TSP Data Update

The TSP decided to change the way that they make the data available randomly since I originally made the script. The old version of the page looked like this:


It only allowed you to access 30 days at a time, and required more of a human-touch to gather all of the data. In order to navigate this, I had to request the data (and resulting page) 30 prices at a time. To load the whole database, this took a considerable amount of time. Read More

TSP Data Scripting

I’m a person that likes to keep track of their finances intently, along with someone that likes a lot of data and looking through that data. Unfortunately, these two desires start to fall apart once it gets to my retirement. As a federal employee, I have the “Thrift Savings Plan” for my funded retirement savings. The TSP is great in a lot of ways; for instance, it’s got expense ratios on it’s funds that are an order of magnitude lower than the lowest funds elsewhere (0.027%). It keeps these expense ratios low (along with the expenses to the government) by limiting a lot of things that you might find in other private retirement systems. For instance, we have only 5 funds to invest in, and another 5 “lifecycle” funds that invest in those 5 funds adjusting their allocations automatically.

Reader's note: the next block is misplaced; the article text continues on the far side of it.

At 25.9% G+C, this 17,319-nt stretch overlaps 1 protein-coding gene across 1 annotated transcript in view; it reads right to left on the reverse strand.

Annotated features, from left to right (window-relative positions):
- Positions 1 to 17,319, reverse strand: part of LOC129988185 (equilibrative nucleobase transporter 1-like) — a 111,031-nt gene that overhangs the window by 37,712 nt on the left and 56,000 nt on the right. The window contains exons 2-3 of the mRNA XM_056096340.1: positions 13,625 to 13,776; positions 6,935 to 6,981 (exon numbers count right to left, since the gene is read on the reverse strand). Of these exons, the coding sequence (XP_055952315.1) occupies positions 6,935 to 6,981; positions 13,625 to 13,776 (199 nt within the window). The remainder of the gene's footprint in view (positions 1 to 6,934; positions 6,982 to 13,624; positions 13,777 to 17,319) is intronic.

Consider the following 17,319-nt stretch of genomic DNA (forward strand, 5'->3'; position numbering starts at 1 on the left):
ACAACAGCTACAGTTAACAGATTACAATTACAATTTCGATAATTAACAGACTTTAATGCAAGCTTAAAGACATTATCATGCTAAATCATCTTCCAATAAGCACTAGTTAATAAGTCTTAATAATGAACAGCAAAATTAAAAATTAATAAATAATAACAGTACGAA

One of the main things that bugs me about it, though, is that there’s no way to see the data. You get your quarterly statements to see your performance, but that’s about it. Unlike funds that you can find data for on Google Finance, you can’t see your TSP fund’s individual or combined performances during different periods. I can’t see how my retirement funds react as a whole to world news, economic cycles, or even compare it simply to my brokerage account or IRAs. Read More